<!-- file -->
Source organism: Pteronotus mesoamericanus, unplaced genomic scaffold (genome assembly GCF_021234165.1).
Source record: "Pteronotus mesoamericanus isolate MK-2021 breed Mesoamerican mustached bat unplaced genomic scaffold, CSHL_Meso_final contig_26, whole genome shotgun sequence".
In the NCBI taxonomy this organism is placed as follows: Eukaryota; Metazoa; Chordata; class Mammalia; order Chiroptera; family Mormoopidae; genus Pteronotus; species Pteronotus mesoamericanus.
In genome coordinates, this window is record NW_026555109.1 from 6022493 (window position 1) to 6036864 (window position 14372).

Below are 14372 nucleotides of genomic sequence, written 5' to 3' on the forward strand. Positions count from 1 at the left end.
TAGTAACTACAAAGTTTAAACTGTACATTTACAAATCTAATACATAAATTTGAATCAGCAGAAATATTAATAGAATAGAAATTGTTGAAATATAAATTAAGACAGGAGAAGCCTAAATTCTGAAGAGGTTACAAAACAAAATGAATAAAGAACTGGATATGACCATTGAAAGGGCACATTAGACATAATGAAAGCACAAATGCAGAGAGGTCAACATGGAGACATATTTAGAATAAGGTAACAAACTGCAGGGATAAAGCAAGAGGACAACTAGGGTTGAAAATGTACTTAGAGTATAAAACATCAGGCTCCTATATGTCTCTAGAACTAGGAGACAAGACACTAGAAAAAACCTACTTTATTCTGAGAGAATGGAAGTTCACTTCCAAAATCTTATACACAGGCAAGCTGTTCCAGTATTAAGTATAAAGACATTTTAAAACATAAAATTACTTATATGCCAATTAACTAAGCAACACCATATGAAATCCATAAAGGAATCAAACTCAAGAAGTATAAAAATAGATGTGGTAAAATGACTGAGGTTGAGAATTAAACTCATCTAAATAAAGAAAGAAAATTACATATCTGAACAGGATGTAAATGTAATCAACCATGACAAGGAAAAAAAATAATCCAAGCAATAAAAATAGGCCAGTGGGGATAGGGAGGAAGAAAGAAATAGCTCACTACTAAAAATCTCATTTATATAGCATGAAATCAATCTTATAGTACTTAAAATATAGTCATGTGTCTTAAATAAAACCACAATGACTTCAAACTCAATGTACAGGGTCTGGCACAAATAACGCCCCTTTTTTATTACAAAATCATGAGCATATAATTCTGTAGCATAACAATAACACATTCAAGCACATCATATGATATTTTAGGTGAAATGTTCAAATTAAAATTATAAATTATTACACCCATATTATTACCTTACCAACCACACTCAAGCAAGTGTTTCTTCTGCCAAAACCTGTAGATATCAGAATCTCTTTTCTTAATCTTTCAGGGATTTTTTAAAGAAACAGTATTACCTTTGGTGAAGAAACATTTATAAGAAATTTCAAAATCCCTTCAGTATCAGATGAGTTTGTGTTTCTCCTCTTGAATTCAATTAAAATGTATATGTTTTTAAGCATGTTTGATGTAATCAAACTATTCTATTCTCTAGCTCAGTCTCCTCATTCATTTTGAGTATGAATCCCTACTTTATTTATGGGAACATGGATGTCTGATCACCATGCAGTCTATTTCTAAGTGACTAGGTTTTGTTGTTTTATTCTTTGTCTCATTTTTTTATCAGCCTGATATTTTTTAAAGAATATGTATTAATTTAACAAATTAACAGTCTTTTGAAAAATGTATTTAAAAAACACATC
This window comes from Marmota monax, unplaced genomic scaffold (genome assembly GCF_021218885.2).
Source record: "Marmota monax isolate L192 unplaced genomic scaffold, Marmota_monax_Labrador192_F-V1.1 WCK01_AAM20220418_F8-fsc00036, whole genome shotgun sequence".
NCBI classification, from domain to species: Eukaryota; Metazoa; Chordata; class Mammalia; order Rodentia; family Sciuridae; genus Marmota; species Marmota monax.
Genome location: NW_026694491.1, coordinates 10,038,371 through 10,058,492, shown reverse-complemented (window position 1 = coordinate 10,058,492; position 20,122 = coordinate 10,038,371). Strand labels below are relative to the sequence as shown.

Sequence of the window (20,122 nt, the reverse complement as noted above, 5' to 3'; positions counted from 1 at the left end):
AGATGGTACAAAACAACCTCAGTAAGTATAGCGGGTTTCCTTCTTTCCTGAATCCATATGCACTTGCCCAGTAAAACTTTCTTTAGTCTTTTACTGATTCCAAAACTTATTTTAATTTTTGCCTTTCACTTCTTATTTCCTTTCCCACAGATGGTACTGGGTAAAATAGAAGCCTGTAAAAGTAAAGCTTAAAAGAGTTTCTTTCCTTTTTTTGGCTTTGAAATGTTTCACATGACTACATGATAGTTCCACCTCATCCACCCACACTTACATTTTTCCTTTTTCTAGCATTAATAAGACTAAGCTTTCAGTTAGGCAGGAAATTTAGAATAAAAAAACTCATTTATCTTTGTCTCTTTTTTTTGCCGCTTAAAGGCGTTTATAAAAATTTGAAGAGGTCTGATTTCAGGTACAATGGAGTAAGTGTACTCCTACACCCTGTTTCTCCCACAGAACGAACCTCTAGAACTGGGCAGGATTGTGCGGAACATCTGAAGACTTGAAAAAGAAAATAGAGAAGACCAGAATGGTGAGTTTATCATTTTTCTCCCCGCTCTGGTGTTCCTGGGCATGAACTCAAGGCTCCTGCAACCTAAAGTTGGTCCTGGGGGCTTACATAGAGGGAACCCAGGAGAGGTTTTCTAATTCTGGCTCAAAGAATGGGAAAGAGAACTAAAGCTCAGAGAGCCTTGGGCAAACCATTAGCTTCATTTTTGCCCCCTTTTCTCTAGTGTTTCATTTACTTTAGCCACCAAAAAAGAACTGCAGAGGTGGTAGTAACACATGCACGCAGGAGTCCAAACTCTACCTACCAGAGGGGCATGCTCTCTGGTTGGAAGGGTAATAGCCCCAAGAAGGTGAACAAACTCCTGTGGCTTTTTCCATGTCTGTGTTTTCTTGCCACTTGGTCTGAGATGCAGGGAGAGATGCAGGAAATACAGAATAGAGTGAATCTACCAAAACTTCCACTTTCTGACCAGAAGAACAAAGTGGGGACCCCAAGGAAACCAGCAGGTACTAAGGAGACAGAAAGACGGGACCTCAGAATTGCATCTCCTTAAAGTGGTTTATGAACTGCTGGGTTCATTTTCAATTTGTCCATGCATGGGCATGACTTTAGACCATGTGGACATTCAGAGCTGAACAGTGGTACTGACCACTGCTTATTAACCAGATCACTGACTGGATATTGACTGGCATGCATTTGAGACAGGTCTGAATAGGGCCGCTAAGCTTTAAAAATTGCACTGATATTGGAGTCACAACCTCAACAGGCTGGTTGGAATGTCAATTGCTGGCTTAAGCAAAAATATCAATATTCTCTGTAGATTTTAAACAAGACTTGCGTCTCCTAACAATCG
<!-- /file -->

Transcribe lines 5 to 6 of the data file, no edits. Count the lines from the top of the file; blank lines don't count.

Below are 14372 nucleotides of genomic sequence, written 5' to 3' on the forward strand. Positions count from 1 at the left end.
TAGTAACTACAAAGTTTAAACTGTACATTTACAAATCTAATACATAAATTTGAATCAGCAGAAATATTAATAGAATAGAAATTGTTGAAATATAAATTAAGACAGGAGAAGCCTAAATTCTGAAGAGGTTACAAAACAAAATGAATAAAGAACTGGATATGACCATTGAAAGGGCACATTAGACATAATGAAAGCACAAATGCAGAGAGGTCAACATGGAGACATATTTAGAATAAGGTAACAAACTGCAGGGATAAAGCAAGAGGACAACTAGGGTTGAAAATGTACTTAGAGTATAAAACATCAGGCTCCTATATGTCTCTAGAACTAGGAGACAAGACACTAGAAAAAACCTACTTTATTCTGAGAGAATGGAAGTTCACTTCCAAAATCTTATACACAGGCAAGCTGTTCCAGTATTAAGTATAAAGACATTTTAAAACATAAAATTACTTATATGCCAATTAACTAAGCAACACCATATGAAATCCATAAAGGAATCAAACTCAAGAAGTATAAAAATAGATGTGGTAAAATGACTGAGGTTGAGAATTAAACTCATCTAAATAAAGAAAGAAAATTACATATCTGAACAGGATGTAAATGTAATCAACCATGACAAGGAAAAAAAATAATCCAAGCAATAAAAATAGGCCAGTGGGGATAGGGAGGAAGAAAGAAATAGCTCACTACTAAAAATCTCATTTATATAGCATGAAATCAATCTTATAGTACTTAAAATATAGTCATGTGTCTTAAATAAAACCACAATGACTTCAAACTCAATGTACAGGGTCTGGCACAAATAACGCCCCTTTTTTATTACAAAATCATGAGCATATAATTCTGTAGCATAACAATAACACATTCAAGCACATCATATGATATTTTAGGTGAAATGTTCAAATTAAAATTATAAATTATTACACCCATATTATTACCTTACCAACCACACTCAAGCAAGTGTTTCTTCTGCCAAAACCTGTAGATATCAGAATCTCTTTTCTTAATCTTTCAGGGATTTTTTAAAGAAACAGTATTACCTTTGGTGAAGAAACATTTATAAGAAATTTCAAAATCCCTTCAGTATCAGATGAGTTTGTGTTTCTCCTCTTGAATTCAATTAAAATGTATATGTTTTTAAGCATGTTTGATGTAATCAAACTATTCTATTCTCTAGCTCAGTCTCCTCATTCATTTTGAGTATGAATCCCTACTTTATTTATGGGAACATGGATGTCTGATCACCATGCAGTCTATTTCTAAGTGACTAGGTTTTGTTGTTTTATTCTTTGTCTCATTTTTTTATCAGCCTGATATTTTTTAAAGAATATGTATTAATTTAACAAATTAACAGTCTTTTGAAAAATGTATTTAAAAAACACATC